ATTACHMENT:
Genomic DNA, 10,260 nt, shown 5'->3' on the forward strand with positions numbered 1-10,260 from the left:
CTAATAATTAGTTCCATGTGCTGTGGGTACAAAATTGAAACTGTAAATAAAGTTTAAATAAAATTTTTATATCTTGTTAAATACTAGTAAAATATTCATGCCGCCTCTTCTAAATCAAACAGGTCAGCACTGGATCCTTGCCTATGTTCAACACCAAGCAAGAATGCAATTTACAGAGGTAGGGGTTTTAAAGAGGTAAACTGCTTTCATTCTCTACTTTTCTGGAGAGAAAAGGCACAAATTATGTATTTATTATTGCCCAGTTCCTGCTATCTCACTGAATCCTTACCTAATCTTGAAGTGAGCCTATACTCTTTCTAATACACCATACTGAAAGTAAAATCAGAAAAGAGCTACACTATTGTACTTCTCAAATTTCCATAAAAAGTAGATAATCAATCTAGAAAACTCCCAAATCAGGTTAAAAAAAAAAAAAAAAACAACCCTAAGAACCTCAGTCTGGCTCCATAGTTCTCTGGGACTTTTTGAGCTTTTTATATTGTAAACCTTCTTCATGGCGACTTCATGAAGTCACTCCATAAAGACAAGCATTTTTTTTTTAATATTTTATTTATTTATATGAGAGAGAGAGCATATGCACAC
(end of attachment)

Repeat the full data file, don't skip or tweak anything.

Genomic DNA, 10,260 nt, shown 5'->3' on the forward strand with positions numbered 1-10,260 from the left:
CTAATAATTAGTTCCATGTGCTGTGGGTACAAAATTGAAACTGTAAATAAAGTTTAAATAAAATTTTTATATCTTGTTAAATACTAGTAAAATATTCATGCCGCCTCTTCTAAATCAAACAGGTCAGCACTGGATCCTTGCCTATGTTCAACACCAAGCAAGAATGCAATTTACAGAGGTAGGGGTTTTAAAGAGGTAAACTGCTTTCATTCTCTACTTTTCTGGAGAGAAAAGGCACAAATTATGTATTTATTATTGCCCAGTTCCTGCTATCTCACTGAATCCTTACCTAATCTTGAAGTGAGCCTATACTCTTTCTAATACACCATACTGAAAGTAAAATCAGAAAAGAGCTACACTATTGTACTTCTCAAATTTCCATAAAAAGTAGATAATCAATCTAGAAAACTCCCAAATCAGGTTAAAAAAAAAAAAAAAAACAACCCTAAGAACCTCAGTCTGGCTCCATAGTTCTCTGGGACTTTTTGAGCTTTTTATATTGTAAACCTTCTTCATGGCGACTTCATGAAGTCACTCCATAAAGACAAGCATTTTTTTTTTAATATTTTATTTATTTATATGAGAGAGAGAGCATATGCACAC